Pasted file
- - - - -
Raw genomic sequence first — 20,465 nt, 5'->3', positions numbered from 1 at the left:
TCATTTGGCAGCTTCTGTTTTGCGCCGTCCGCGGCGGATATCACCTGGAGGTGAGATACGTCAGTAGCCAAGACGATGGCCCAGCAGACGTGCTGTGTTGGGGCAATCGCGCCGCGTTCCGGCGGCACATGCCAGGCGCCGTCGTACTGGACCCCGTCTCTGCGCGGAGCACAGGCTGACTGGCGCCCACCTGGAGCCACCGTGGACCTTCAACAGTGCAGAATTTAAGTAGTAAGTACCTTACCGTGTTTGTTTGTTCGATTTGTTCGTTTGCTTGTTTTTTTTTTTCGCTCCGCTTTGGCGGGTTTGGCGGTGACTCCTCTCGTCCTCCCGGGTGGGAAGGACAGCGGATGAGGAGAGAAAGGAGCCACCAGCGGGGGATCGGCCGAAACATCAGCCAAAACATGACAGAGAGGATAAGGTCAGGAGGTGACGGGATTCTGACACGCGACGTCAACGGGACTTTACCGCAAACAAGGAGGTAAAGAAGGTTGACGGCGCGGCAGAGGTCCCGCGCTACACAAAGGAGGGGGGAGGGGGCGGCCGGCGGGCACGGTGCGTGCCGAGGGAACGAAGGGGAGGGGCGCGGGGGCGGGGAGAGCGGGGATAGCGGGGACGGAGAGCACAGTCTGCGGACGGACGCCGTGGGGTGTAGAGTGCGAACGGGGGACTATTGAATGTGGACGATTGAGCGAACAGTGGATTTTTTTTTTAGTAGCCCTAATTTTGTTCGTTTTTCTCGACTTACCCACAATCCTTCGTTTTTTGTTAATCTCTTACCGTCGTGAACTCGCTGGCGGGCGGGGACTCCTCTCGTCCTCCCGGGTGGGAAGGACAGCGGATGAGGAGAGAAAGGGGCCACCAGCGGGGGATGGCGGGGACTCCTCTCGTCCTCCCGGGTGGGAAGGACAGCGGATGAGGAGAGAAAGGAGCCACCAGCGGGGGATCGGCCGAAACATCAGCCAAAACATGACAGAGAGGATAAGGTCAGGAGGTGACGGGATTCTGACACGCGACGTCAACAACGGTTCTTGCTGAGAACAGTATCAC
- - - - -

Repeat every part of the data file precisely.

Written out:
Raw genomic sequence first — 20,465 nt, 5'->3', positions numbered from 1 at the left:
TCATTTGGCAGCTTCTGTTTTGCGCCGTCCGCGGCGGATATCACCTGGAGGTGAGATACGTCAGTAGCCAAGACGATGGCCCAGCAGACGTGCTGTGTTGGGGCAATCGCGCCGCGTTCCGGCGGCACATGCCAGGCGCCGTCGTACTGGACCCCGTCTCTGCGCGGAGCACAGGCTGACTGGCGCCCACCTGGAGCCACCGTGGACCTTCAACAGTGCAGAATTTAAGTAGTAAGTACCTTACCGTGTTTGTTTGTTCGATTTGTTCGTTTGCTTGTTTTTTTTTTTCGCTCCGCTTTGGCGGGTTTGGCGGTGACTCCTCTCGTCCTCCCGGGTGGGAAGGACAGCGGATGAGGAGAGAAAGGAGCCACCAGCGGGGGATCGGCCGAAACATCAGCCAAAACATGACAGAGAGGATAAGGTCAGGAGGTGACGGGATTCTGACACGCGACGTCAACGGGACTTTACCGCAAACAAGGAGGTAAAGAAGGTTGACGGCGCGGCAGAGGTCCCGCGCTACACAAAGGAGGGGGGAGGGGGCGGCCGGCGGGCACGGTGCGTGCCGAGGGAACGAAGGGGAGGGGCGCGGGGGCGGGGAGAGCGGGGATAGCGGGGACGGAGAGCACAGTCTGCGGACGGACGCCGTGGGGTGTAGAGTGCGAACGGGGGACTATTGAATGTGGACGATTGAGCGAACAGTGGATTTTTTTTTTAGTAGCCCTAATTTTGTTCGTTTTTCTCGACTTACCCACAATCCTTCGTTTTTTGTTAATCTCTTACCGTCGTGAACTCGCTGGCGGGCGGGGACTCCTCTCGTCCTCCCGGGTGGGAAGGACAGCGGATGAGGAGAGAAAGGGGCCACCAGCGGGGGATGGCGGGGACTCCTCTCGTCCTCCCGGGTGGGAAGGACAGCGGATGAGGAGAGAAAGGAGCCACCAGCGGGGGATCGGCCGAAACATCAGCCAAAACATGACAGAGAGGATAAGGTCAGGAGGTGACGGGATTCTGACACGCGACGTCAACAACGGTTCTTGCTGAGAACAGTATCAC